You may also realize that nobody is talking about our $500 billion debt. That’s no different than most of us individuals. We only really want to focus on making it through each month, and thinking about our total debt is way too depressing. Well, you cannot change what you don’t acknowledge. But….let’s not talk about that, or even think about the total staggering amount of debt…. Right now, however, that debt takes $40 billion of interest payments. That’s the deficit right there if we weren’t in debt!

Again, it’s exactly the same as most people’s finances. The interest we pay each month has a real choke hold on our finances.

Four years to get out of the hole? That’s four years of not a single dollar onto paying down the debt. And that’s in an economic upturn cycle. So what happens when the next down cycle, or recession comes? Yup. We’re right back to borrowing, just to pay the bills.

The vicious cycle, for governments all over the world, and all of us, is totally backwards. Financially successful people SPEND during a bad economy and SAVE during the boom times. Think about that. They’re spending when everything is on sale and saving when earnings are up and inflation makes things more expensive.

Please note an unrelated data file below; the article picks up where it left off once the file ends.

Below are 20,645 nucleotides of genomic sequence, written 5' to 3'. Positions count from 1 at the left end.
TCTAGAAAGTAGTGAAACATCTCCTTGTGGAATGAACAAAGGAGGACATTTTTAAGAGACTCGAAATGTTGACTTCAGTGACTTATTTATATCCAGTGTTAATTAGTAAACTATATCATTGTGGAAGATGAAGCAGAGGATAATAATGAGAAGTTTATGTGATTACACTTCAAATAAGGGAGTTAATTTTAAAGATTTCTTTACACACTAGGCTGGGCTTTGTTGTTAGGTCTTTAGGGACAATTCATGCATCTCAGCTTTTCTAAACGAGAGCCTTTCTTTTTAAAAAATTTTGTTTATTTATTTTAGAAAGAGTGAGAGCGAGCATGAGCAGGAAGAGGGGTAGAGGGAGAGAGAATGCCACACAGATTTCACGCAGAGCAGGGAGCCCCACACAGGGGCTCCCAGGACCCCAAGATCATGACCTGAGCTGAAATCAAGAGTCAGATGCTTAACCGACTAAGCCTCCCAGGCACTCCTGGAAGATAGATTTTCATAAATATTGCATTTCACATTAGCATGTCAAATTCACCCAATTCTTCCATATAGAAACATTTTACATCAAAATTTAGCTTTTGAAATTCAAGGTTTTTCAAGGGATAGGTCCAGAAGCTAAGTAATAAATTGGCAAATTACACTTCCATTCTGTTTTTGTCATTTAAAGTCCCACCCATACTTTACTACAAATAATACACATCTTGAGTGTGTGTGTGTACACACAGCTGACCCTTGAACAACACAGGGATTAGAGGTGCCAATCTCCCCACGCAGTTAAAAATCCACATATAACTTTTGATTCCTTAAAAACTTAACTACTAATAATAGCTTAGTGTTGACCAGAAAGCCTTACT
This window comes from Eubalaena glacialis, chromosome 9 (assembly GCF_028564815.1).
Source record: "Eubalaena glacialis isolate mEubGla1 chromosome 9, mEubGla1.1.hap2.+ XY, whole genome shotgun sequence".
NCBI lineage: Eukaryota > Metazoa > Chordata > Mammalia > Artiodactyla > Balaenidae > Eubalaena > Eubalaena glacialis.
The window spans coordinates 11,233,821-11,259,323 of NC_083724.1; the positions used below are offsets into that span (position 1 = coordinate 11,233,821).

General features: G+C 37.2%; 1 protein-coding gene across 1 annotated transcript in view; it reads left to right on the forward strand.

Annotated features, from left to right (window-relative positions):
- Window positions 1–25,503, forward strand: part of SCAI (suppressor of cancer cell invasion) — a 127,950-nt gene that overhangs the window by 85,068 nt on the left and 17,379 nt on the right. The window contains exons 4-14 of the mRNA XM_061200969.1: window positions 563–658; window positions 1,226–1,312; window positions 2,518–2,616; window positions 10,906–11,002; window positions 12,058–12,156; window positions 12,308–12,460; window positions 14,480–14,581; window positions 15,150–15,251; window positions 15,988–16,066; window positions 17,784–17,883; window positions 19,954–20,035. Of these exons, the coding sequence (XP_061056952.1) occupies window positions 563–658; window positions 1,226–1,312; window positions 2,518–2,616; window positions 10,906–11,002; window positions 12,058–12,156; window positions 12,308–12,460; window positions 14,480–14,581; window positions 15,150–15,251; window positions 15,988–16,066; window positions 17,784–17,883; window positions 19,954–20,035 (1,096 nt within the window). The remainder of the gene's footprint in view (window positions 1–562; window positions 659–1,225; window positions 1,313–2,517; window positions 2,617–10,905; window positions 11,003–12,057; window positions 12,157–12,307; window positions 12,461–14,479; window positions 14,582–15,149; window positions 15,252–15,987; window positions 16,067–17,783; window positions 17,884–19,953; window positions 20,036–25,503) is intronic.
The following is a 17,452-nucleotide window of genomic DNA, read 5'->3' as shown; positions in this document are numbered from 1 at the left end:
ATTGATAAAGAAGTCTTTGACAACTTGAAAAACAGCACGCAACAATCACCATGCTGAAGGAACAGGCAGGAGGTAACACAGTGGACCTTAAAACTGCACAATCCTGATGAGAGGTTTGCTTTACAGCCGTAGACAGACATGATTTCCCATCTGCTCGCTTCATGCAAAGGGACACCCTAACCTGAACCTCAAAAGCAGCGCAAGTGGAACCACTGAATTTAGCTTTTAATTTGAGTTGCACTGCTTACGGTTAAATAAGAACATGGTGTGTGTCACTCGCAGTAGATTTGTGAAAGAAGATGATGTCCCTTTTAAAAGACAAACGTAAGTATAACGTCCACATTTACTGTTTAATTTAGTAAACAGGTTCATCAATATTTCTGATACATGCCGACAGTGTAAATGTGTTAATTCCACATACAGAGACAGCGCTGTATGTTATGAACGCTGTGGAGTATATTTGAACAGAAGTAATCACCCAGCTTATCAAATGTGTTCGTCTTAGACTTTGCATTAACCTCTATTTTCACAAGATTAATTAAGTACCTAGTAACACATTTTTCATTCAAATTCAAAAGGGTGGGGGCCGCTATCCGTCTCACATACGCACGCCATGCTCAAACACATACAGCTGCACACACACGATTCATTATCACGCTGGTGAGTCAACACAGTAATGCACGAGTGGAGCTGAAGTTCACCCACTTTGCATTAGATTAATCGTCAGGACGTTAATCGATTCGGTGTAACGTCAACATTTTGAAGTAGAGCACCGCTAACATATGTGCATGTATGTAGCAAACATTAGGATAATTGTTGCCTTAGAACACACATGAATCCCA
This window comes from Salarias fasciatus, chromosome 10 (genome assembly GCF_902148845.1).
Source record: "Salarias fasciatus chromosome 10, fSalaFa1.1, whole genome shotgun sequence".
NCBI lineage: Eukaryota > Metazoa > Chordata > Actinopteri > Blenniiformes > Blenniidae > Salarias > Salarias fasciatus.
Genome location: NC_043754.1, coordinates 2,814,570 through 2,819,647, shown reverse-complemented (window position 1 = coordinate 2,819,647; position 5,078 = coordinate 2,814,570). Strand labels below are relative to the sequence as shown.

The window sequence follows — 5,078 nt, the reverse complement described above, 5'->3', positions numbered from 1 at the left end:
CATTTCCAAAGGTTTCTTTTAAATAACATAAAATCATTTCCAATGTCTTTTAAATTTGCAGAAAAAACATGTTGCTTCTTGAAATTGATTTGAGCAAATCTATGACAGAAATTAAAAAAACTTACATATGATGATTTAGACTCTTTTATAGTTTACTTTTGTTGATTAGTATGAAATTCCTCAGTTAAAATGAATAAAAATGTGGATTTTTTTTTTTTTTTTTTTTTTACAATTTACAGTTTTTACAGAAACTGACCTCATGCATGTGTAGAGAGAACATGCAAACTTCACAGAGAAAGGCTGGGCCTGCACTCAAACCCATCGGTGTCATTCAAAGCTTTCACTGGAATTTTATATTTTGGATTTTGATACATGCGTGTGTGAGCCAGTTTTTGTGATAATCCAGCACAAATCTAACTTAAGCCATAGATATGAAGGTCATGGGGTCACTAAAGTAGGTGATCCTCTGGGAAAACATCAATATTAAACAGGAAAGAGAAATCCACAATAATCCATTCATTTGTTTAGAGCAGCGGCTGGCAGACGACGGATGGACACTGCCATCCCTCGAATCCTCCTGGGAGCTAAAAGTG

Lastly, can we please stop comparing ourselves to broke countries? Well, we’re better off than this country or that. What nonsense. My neighbor might have one foot in bankruptcy court and that makes me financially successful? Give me a break!

And a final question to ponder: Who leads the way here? Should the government be the ones to balance their budget and live within their revenues, or should we lead by example and then hold the government accountable?

Yesterday’s U.S. Elections

Yesterday, the U.S. had their mid-term elections and there are certainly some interesting philosophies and policy suggestions raised when it come to debt and financing.

A number of very conservative Tea Party Republicans were elected as senators yesterday. Their common belief, and quite correctly, is that the deficit (spending) is out of control, and spending has to be curtailed – NOW. OK, but between March and June of next year they will need to vote on increasing the debt limit. That’s the total the government owes, but something nobody really talks about at all. That’s kind of like the U.S. credit limit, and it has to be voted on a specific day when the debt ceiling is reached.